McGonagall’s eccentricity is apparent from his autobiography. As a young wannabe actor playing Macbeth onstage he refused to die and kept on fighting Macduff. He walked from Dundee to Balmoral with the intention of meeting Queen Victoria and is bewildered when he is turned away by an angry estate worker at the Castle gates. McGonagall is both innocent and provocateur. This kind of material is perfect for Milligan. McGonagall has already done most of the work for him leaving him free to put his unique spin on events and the result is one of the few films to capture the absurdist brilliance of Milligan’s legendary sketch show Q (1969-80).
Charming Italian comedy-drama from director Cristina Comencini about the ex-wives (Virna Lisi, Marisa Parides) of lothario movie star Saverio Crispo (Francesco Scianna) and his many daughters from around the world reuniting at a commemorative event celebrating his life and work. Latin Lover contains wonderful recreations of classic era Italian cinema and the genres popular in the 50s’ through to the 70s’. Neo-realism, spaghetti westerns, romantic comedies, and left-wing political cinema are all mimicked perfectly. These clips are the only time we see Saverio onscreen so he remains an enigma until gradually through the stories these women tell each other we begin to get a clear idea of what kind of man Sevario was. However the arrival of an eccentric stranger throws the event into chaos. Pedro (Lluis Homar) was Saverio’s stunt double and claims to know a few secrets about Sevario’s past. Warm and funny, Hollywood’s probably negotiating for the remake rights right about now.
Miguel Gomes three-part documentary combining stories from Scheherazade’s One Thousand and One Nights with a state of the nation documentary looking at the effects of the economic collapse on Portugal. Arabian Nights opens with Gomes depressed at his inability to film Scheherazade’s tales and berating himself for wanting to in the first place. How can he possibly justify telling transient stories that do no engage with the present? he reasons calling this desire “dandyism.” Yet he manages it, switching between documentary essay and contemporary rewordings of the Scheherazade. Arabian Night meanders somewhat but at it’s best it’s an exhilarating mixture of political commentary and the fantastical.
Paolo Sorrentino takes the opulent stylisations of his last movie The Great Beauty (2013) even further with this operatic tale set around a Swiss mountain spa. Sorrentino mentioned during his LFF Connects Talk his main themes are characters dealing with a profound sense of malaise, the passing of time, and their problems having no real solution. These are all grand themes but Sorrentino’s approach intertwines high seriousness with humour. There’s also present in his work a fascination for celebrity and a love for extravagant set-pieces yet his work remains grounded in the emotional reality of the story he is telling. The flamboyance of his direction does not distract from his often very straightforward narratives but becomes an essential part of them.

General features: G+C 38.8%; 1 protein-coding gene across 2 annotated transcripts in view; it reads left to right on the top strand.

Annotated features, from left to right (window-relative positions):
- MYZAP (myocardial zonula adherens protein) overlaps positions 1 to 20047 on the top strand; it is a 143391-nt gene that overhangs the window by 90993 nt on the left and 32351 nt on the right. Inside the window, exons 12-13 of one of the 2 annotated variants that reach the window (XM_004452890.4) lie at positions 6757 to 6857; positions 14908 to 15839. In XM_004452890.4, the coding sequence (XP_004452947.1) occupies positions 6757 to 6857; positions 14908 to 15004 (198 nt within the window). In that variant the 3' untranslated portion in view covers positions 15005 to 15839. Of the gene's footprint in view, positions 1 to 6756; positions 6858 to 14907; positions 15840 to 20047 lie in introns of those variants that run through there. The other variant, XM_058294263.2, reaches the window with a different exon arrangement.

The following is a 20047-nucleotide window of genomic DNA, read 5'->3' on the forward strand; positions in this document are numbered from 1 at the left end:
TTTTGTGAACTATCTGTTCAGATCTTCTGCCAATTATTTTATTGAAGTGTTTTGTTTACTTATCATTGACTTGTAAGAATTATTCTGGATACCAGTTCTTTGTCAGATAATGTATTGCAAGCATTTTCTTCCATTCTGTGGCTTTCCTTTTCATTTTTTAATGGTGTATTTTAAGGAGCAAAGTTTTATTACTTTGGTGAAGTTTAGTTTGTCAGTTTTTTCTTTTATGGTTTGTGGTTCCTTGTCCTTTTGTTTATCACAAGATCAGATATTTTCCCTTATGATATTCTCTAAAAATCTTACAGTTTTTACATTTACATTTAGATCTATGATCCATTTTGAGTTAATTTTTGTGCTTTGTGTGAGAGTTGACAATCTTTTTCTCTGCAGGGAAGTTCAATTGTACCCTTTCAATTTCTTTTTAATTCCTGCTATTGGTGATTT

Youth is primarily about two men who are no longer young. Michael Caine plays Fred Ballinger, an elderly composer hiding away from the world in a Swiss spa. Pestered by an emissary (Alex MacQueen) from the Queen who insists he come out of retirement to play his most famous work ‘Simple Songs’ he’s made his peace and is happy to remain quiet. Fred still composes in his head, though using a sweetie paper to keep time, and taking inspiration from the everyday sounds around him. Most of his time is spent with his longtime friend Mick (Harvey Keitel), a filmmaker working on what he hopes will be his last great movie summarily titled ‘Life’s Last Day,’ but he and his team of young screenwriters are struggling to find an ending. Paul Dano plays an American method actor researching for an unexpected role, and Fred’s daughter Lena (Rachel Weisz) whose husband has just run off with Paloma Faith.
Also wandering about the hotel are Miss Universe (Madalina Diana Ghenea), and Diego Maradona (Roly Serrano) now obese and attached to an oxygen tank his wife carries around behind him. Staff wise there’s a young masseuse (Luna Zimic Mijovic) who believes in communicating through touch, and a mountaineering instructor (Robert Seethaler) whose awkward attempt at chatting up Lena turns sublime as he launches into a bizarre story about finding an unlikely household item on K2.
Youth occasionally teeters on the edge of absurdity but it’s anchored by beautifully judged performances from the leads. Caine, working with a great Italian director for the first time since Vittorio De Sica in 1967’s Woman Times Seven, has wonderful chemistry with Kietel. There’s a real feeling of mutual affection present in their conversations about their memories of their shared past. Kietel does regret very well as his wonderful performance as a burnt out Hollywood agent showed in Ari Folman’s The Congress (2012). He’s funny and ultimately moving here as a Blake Edwards-type film director who is blissfully unaware his best days are behind him until in his muse (a coruscating cameo by Jane Fonda) sets him straight.